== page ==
What to do after losing session

    • PaperAce
      PaperAce
      Bronze
      Joined: 23.10.2017 Posts: 3
      Hello guys, I'd like to ask you,
      what are you doing after a losing session? Any idea to get back motivation?
      I hate when I'm planning to have a long session and somehow after just 1 hour I'm getting wrecked by bad beats or my own mistakes, I want to know any of your tricks to get my mindset ok again and continue grinding. After some bad beats and things like that, emotions get me too much and I don't know how to continue playing my A' game.
      Please help
  • 5 replies
    • la55i
      la55i
      Moderator
      Moderator
      Joined: 27.01.2013 Posts: 7,244
      Hi,

      I recommend you read The Mental Game of Poker 1 and 2. Those books helped me a lot with my mental game. You can also take a look some of the psychology videos we have here.

      You have to understand that bad beats will happen for everyone. And it is important that weaker players get lucky sometimes, otherwise they wouldn't play and you would be playing only vs regulars.
      Poker is also a long term game. Sometimes you lose for thousands of hands but in the end it will even out and you will be profitable if you play good. So a couple of bad beats don't mean anything. And if you think about bad run too much while you are playing you are just burning mental energy that is needed to play good poker.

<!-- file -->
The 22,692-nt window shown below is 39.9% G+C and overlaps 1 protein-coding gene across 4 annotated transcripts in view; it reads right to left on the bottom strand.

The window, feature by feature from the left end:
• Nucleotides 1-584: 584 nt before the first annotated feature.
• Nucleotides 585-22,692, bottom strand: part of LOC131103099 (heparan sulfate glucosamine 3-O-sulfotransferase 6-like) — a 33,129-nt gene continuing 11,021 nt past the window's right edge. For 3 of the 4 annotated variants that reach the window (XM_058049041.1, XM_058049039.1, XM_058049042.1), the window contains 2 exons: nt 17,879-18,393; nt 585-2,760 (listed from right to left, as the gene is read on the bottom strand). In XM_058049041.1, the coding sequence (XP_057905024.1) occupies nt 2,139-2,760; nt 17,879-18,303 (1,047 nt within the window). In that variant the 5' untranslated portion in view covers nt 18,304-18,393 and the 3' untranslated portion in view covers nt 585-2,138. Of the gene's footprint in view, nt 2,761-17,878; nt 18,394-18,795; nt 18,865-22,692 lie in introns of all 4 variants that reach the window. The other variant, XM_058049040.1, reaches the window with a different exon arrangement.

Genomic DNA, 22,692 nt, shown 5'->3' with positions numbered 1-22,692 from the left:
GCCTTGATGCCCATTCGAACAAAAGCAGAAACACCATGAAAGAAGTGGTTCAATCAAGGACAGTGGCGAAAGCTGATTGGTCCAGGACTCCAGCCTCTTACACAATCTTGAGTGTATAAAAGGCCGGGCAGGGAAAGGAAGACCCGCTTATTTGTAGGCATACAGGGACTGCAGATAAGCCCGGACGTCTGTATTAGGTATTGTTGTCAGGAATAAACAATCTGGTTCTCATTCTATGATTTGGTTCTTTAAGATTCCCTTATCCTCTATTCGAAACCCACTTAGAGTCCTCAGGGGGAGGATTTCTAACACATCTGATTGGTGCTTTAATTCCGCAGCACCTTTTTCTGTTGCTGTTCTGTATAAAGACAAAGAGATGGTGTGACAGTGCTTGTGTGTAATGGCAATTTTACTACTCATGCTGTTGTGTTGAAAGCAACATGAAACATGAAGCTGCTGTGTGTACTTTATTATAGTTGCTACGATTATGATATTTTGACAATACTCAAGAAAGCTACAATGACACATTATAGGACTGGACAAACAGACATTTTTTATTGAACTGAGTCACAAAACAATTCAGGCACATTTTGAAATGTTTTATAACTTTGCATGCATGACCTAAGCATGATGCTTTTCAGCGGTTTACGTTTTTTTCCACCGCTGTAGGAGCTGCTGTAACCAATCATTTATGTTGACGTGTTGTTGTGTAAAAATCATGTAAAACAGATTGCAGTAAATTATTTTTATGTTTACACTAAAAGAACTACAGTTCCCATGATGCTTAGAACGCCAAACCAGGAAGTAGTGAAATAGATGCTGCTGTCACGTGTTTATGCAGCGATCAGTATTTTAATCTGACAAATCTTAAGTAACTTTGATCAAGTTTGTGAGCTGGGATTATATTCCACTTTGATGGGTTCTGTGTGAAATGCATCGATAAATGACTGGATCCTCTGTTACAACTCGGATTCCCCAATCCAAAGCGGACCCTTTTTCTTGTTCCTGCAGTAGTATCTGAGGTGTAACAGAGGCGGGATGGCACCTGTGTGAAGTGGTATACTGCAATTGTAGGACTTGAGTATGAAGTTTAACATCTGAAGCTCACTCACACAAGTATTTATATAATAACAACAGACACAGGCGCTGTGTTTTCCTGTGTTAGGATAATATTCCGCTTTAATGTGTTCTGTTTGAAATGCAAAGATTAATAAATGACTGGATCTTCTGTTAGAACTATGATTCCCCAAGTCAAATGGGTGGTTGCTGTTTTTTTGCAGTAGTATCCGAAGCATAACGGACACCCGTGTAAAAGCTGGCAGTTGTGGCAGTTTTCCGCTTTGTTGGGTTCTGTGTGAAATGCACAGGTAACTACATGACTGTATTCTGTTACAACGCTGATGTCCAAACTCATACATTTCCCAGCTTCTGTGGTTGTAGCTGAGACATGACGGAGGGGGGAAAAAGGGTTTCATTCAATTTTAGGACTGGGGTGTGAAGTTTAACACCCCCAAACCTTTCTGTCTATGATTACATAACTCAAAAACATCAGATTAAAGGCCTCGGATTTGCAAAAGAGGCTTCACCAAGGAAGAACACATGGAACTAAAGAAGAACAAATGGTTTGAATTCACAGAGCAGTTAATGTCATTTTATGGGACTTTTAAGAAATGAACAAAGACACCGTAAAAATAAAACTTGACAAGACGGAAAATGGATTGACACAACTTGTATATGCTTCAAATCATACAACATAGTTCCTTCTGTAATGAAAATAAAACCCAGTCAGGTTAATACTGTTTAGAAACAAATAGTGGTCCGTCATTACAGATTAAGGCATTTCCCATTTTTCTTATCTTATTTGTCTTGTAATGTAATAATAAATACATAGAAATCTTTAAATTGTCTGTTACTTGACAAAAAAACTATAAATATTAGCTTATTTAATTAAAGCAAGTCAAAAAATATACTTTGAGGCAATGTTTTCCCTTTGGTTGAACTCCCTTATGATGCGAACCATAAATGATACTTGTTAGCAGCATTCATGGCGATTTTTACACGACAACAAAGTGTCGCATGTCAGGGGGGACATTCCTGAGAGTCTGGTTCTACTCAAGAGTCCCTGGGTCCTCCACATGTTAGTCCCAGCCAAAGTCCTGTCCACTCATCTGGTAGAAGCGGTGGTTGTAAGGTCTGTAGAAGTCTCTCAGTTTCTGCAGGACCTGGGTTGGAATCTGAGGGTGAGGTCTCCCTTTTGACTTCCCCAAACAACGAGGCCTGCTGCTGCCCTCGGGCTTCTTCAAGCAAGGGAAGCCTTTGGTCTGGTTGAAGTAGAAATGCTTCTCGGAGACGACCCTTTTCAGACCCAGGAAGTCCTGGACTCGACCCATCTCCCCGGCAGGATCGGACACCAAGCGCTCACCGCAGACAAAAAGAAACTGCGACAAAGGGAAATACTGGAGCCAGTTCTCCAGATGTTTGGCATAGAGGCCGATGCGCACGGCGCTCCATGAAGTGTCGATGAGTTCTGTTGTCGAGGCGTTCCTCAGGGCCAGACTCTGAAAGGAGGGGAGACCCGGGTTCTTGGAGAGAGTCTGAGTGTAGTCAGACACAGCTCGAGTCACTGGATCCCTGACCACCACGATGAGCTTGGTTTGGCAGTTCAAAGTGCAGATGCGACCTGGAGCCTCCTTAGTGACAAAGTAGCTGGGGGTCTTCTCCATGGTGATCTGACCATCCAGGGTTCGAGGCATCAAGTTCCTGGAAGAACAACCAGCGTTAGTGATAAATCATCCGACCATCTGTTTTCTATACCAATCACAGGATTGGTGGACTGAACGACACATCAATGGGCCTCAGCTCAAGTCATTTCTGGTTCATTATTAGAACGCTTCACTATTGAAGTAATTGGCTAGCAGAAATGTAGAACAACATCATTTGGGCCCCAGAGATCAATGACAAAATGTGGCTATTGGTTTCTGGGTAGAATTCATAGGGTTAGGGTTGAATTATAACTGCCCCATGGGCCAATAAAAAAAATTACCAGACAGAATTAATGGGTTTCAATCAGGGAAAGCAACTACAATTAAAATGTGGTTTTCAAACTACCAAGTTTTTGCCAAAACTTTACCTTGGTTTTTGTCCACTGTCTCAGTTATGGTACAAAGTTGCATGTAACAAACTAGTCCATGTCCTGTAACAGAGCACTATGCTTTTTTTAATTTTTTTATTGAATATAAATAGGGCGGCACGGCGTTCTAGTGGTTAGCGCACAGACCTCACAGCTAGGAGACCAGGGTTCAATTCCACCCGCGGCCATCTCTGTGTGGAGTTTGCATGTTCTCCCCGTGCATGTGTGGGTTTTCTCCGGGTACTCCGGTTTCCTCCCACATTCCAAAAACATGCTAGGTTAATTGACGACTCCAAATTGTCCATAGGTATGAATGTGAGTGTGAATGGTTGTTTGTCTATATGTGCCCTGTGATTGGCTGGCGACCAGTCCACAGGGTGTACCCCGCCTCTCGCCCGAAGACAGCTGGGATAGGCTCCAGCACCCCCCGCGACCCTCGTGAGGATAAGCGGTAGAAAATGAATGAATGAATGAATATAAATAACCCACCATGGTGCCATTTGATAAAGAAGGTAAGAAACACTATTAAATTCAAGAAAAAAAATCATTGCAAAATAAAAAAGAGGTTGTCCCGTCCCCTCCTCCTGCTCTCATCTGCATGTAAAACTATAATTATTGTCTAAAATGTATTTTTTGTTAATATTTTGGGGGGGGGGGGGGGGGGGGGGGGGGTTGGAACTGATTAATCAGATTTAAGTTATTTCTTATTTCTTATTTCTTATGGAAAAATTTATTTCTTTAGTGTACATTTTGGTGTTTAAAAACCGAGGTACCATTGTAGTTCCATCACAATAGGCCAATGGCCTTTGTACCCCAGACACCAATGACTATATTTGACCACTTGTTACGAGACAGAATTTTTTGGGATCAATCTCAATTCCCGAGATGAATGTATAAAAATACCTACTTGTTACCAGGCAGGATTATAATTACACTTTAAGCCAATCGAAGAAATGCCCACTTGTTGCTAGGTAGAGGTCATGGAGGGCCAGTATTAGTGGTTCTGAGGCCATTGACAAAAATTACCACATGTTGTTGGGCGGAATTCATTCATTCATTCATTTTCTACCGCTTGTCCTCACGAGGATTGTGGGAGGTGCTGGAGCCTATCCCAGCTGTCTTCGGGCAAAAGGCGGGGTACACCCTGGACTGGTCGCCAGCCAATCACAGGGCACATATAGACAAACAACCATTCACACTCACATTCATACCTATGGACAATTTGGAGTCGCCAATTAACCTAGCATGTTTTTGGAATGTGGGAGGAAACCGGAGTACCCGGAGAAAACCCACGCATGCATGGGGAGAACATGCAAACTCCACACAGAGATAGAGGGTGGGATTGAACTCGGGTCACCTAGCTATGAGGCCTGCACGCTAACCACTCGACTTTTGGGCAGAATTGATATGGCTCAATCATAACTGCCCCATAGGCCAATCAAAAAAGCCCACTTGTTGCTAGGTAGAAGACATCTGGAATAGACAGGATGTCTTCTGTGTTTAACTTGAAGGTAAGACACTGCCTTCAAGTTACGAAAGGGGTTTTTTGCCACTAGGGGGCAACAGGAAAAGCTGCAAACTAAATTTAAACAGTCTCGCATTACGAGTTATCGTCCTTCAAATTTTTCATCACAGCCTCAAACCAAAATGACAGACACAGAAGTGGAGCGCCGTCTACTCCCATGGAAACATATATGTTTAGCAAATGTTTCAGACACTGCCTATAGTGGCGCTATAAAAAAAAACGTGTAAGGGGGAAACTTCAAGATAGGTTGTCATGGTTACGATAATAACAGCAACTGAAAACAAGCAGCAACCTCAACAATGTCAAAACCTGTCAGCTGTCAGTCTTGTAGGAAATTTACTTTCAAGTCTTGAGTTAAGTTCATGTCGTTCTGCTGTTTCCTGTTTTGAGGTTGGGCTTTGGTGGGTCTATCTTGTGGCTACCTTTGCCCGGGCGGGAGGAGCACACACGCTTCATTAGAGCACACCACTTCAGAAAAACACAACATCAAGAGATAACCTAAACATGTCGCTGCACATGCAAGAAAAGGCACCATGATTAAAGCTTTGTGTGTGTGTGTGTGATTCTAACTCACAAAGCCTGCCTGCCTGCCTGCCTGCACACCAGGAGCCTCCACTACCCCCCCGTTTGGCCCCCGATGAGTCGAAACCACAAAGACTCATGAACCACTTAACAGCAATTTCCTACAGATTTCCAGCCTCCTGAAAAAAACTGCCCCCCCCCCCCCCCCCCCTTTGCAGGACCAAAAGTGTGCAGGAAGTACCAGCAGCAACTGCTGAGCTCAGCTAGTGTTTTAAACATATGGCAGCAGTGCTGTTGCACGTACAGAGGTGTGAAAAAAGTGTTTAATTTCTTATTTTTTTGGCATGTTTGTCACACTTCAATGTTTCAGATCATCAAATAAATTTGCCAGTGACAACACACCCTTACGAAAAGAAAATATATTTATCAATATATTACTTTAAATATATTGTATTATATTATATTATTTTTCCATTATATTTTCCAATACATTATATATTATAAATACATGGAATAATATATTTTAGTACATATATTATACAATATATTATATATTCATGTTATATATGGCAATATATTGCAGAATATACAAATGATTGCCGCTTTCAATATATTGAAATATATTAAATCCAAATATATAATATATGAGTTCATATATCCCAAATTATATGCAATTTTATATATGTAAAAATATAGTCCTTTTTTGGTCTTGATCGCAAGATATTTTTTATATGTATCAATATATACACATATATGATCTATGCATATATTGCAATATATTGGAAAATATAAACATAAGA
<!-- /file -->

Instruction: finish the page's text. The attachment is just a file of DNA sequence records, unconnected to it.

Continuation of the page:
In the end not being affected by bad beats comes down to not being result oriented. You shouldn't care about money or about the result of the hand, only thing you should focus on is that you played well. Sometimes it is difficult to deal with bad beats and then we have to recognize we have dropped down from our A-game and take a break.
    • kidzoltan
      kidzoltan
      Bronze
      Joined: 05.08.2010 Posts: 867
      Go for a run/walk, go to the gym, read, cook something good, go for a coffee with someone. Basicly do something, that is not poker related. Then re-think your poker-goals. Remind yourself that this is completely normal, and that the bad days are those from which you can learn the most. Maybe review the hands played, learn from your mistakes and remind yourself that you are on the good road.
    • WillinPompano
      WillinPompano
      Basic
      Joined: 16.11.2017 Posts: 4
      Go home and continue with your life. Stop thinking of poker in a session-by-session way. A bad session is going to happen once in awhile, no matter how good you are.

      One tool to reduce the pain of bad beats and coolers: Reducing your _positive_ emotions first can help you get your feelings away from the poker table and it is easier than addressing the negative emotions directly.

      1: Stop anticipating wins because an opponent is bad. Stop thinking about players as bad. Analyze their specific weaknesses, don't generalize.
      2: Stop anticipating wins because you have good cards. Don't let show tunes go off in your head.
      3: Stop congratulating yourself on a good bluff, great laydown or well-thought out betting pattern. Move on. Next hand.